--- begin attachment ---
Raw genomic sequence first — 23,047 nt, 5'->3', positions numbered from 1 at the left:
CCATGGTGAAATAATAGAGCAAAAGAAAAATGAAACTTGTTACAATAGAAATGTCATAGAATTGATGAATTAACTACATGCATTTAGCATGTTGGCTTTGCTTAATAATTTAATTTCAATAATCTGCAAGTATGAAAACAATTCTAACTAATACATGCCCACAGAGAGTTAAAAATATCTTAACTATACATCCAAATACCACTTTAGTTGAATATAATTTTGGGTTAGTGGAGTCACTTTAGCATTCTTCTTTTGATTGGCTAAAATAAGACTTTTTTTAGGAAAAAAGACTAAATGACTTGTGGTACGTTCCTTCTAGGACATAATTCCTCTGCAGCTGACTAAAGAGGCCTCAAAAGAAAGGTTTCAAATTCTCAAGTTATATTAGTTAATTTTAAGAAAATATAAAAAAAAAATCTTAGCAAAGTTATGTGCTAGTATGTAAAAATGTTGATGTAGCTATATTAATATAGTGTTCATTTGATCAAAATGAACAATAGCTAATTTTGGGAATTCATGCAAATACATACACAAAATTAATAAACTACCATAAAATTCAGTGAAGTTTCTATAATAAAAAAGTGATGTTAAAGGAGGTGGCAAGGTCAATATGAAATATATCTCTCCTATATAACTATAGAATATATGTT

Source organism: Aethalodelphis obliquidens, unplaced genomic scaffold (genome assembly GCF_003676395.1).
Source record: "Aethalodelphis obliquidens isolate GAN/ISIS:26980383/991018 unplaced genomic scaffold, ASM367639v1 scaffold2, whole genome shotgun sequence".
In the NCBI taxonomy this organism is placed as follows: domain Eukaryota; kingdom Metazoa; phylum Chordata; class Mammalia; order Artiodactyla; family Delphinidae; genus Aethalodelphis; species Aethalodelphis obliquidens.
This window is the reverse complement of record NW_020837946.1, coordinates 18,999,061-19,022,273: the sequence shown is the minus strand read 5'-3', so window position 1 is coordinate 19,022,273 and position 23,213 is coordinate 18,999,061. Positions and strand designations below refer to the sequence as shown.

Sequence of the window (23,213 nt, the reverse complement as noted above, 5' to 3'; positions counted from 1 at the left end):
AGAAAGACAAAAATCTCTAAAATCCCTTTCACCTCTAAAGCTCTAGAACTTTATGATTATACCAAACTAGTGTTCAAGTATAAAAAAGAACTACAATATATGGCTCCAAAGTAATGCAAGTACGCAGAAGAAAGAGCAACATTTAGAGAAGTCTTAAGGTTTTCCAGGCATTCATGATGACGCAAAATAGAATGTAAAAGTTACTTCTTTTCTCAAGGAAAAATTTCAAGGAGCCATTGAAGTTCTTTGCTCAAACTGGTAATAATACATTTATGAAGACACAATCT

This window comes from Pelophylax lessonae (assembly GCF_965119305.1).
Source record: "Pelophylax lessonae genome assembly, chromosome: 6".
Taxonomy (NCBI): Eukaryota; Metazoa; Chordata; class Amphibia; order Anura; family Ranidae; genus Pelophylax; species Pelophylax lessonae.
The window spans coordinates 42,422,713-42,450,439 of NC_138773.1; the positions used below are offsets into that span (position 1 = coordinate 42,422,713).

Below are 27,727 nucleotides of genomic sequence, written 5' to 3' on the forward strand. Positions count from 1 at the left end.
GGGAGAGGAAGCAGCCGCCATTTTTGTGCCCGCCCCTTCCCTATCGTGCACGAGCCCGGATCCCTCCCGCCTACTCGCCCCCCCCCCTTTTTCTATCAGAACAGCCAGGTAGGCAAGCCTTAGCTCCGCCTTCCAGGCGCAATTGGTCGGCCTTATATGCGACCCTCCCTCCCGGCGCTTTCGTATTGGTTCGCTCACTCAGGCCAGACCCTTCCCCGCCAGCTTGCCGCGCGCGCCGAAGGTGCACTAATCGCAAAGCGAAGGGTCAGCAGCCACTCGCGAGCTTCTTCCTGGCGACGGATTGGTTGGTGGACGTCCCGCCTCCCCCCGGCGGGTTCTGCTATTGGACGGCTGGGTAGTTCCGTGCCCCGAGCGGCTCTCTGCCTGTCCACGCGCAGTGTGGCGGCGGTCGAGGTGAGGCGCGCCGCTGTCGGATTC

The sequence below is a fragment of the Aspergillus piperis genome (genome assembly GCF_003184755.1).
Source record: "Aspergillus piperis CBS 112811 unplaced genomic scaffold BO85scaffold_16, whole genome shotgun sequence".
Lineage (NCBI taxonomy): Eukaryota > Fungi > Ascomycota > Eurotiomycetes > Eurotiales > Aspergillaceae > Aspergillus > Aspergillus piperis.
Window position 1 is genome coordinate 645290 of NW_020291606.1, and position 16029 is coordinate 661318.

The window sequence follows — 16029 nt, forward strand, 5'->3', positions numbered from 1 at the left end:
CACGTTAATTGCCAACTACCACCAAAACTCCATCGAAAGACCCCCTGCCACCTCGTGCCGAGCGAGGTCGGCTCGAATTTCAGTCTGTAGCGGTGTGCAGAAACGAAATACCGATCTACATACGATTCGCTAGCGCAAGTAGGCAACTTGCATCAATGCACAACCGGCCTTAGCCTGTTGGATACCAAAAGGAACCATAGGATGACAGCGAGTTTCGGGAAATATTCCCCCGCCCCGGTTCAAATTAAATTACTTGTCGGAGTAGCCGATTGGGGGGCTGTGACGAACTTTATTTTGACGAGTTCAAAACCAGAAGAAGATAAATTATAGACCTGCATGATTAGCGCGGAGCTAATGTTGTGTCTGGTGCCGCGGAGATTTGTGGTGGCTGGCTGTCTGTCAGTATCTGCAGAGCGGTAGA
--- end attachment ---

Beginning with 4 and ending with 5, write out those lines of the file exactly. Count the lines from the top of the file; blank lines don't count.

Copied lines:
Source record: "Aethalodelphis obliquidens isolate GAN/ISIS:26980383/991018 unplaced genomic scaffold, ASM367639v1 scaffold2, whole genome shotgun sequence".
In the NCBI taxonomy this organism is placed as follows: domain Eukaryota; kingdom Metazoa; phylum Chordata; class Mammalia; order Artiodactyla; family Delphinidae; genus Aethalodelphis; species Aethalodelphis obliquidens.